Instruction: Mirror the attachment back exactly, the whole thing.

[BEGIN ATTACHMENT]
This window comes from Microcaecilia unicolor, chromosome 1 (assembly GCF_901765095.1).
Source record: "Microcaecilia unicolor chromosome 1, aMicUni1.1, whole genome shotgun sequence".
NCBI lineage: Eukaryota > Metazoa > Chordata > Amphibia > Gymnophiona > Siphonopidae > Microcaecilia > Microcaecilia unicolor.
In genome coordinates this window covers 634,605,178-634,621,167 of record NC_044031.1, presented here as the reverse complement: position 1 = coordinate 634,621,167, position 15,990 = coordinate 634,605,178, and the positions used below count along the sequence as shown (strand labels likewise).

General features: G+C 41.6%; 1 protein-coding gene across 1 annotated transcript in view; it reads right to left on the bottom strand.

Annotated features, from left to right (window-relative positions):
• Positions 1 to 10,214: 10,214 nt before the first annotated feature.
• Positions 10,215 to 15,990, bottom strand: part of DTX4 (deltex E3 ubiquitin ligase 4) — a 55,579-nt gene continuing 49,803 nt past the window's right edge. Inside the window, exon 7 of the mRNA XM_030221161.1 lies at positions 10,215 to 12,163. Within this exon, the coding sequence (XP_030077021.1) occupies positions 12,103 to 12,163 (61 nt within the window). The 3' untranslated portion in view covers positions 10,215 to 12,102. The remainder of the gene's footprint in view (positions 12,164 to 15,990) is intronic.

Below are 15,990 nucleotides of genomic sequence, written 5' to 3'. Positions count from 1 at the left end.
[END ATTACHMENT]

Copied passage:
This window comes from Microcaecilia unicolor, chromosome 1 (assembly GCF_901765095.1).
Source record: "Microcaecilia unicolor chromosome 1, aMicUni1.1, whole genome shotgun sequence".
NCBI lineage: Eukaryota > Metazoa > Chordata > Amphibia > Gymnophiona > Siphonopidae > Microcaecilia > Microcaecilia unicolor.
In genome coordinates this window covers 634,605,178-634,621,167 of record NC_044031.1, presented here as the reverse complement: position 1 = coordinate 634,621,167, position 15,990 = coordinate 634,605,178, and the positions used below count along the sequence as shown (strand labels likewise).

General features: G+C 41.6%; 1 protein-coding gene across 1 annotated transcript in view; it reads right to left on the bottom strand.

Annotated features, from left to right (window-relative positions):
• Positions 1 to 10,214: 10,214 nt before the first annotated feature.
• Positions 10,215 to 15,990, bottom strand: part of DTX4 (deltex E3 ubiquitin ligase 4) — a 55,579-nt gene continuing 49,803 nt past the window's right edge. Inside the window, exon 7 of the mRNA XM_030221161.1 lies at positions 10,215 to 12,163. Within this exon, the coding sequence (XP_030077021.1) occupies positions 12,103 to 12,163 (61 nt within the window). The 3' untranslated portion in view covers positions 10,215 to 12,102. The remainder of the gene's footprint in view (positions 12,164 to 15,990) is intronic.

Below are 15,990 nucleotides of genomic sequence, written 5' to 3'. Positions count from 1 at the left end.